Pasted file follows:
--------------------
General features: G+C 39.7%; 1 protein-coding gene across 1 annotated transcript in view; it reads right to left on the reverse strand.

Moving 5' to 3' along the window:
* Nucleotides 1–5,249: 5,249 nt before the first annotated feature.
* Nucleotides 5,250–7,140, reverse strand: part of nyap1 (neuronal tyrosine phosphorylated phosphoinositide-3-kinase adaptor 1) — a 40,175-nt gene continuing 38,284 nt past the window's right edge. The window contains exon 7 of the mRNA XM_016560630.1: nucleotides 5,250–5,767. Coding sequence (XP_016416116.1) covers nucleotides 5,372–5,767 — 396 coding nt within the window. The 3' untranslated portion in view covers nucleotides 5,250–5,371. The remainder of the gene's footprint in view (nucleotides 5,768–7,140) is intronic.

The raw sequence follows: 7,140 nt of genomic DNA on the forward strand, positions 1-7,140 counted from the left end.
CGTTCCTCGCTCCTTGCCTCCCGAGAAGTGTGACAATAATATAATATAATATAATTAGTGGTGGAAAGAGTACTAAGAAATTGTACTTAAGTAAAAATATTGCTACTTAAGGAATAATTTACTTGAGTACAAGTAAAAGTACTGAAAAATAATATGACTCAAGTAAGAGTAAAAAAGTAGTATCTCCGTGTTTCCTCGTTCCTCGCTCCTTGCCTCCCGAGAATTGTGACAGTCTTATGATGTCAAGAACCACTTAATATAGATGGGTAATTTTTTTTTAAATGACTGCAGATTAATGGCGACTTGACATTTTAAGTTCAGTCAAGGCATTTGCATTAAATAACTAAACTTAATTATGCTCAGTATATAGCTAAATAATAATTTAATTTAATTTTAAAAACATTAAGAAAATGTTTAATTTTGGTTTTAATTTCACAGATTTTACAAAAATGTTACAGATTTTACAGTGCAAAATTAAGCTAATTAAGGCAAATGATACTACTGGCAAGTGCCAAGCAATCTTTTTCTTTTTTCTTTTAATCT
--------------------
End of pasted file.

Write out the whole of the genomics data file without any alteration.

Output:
General features: G+C 39.7%; 1 protein-coding gene across 1 annotated transcript in view; it reads right to left on the reverse strand.

Moving 5' to 3' along the window:
* Nucleotides 1–5,249: 5,249 nt before the first annotated feature.
* Nucleotides 5,250–7,140, reverse strand: part of nyap1 (neuronal tyrosine phosphorylated phosphoinositide-3-kinase adaptor 1) — a 40,175-nt gene continuing 38,284 nt past the window's right edge. The window contains exon 7 of the mRNA XM_016560630.1: nucleotides 5,250–5,767. Coding sequence (XP_016416116.1) covers nucleotides 5,372–5,767 — 396 coding nt within the window. The 3' untranslated portion in view covers nucleotides 5,250–5,371. The remainder of the gene's footprint in view (nucleotides 5,768–7,140) is intronic.

The raw sequence follows: 7,140 nt of genomic DNA on the forward strand, positions 1-7,140 counted from the left end.
CGTTCCTCGCTCCTTGCCTCCCGAGAAGTGTGACAATAATATAATATAATATAATTAGTGGTGGAAAGAGTACTAAGAAATTGTACTTAAGTAAAAATATTGCTACTTAAGGAATAATTTACTTGAGTACAAGTAAAAGTACTGAAAAATAATATGACTCAAGTAAGAGTAAAAAAGTAGTATCTCCGTGTTTCCTCGTTCCTCGCTCCTTGCCTCCCGAGAATTGTGACAGTCTTATGATGTCAAGAACCACTTAATATAGATGGGTAATTTTTTTTTAAATGACTGCAGATTAATGGCGACTTGACATTTTAAGTTCAGTCAAGGCATTTGCATTAAATAACTAAACTTAATTATGCTCAGTATATAGCTAAATAATAATTTAATTTAATTTTAAAAACATTAAGAAAATGTTTAATTTTGGTTTTAATTTCACAGATTTTACAAAAATGTTACAGATTTTACAGTGCAAAATTAAGCTAATTAAGGCAAATGATACTACTGGCAAGTGCCAAGCAATCTTTTTCTTTTTTCTTTTAATCT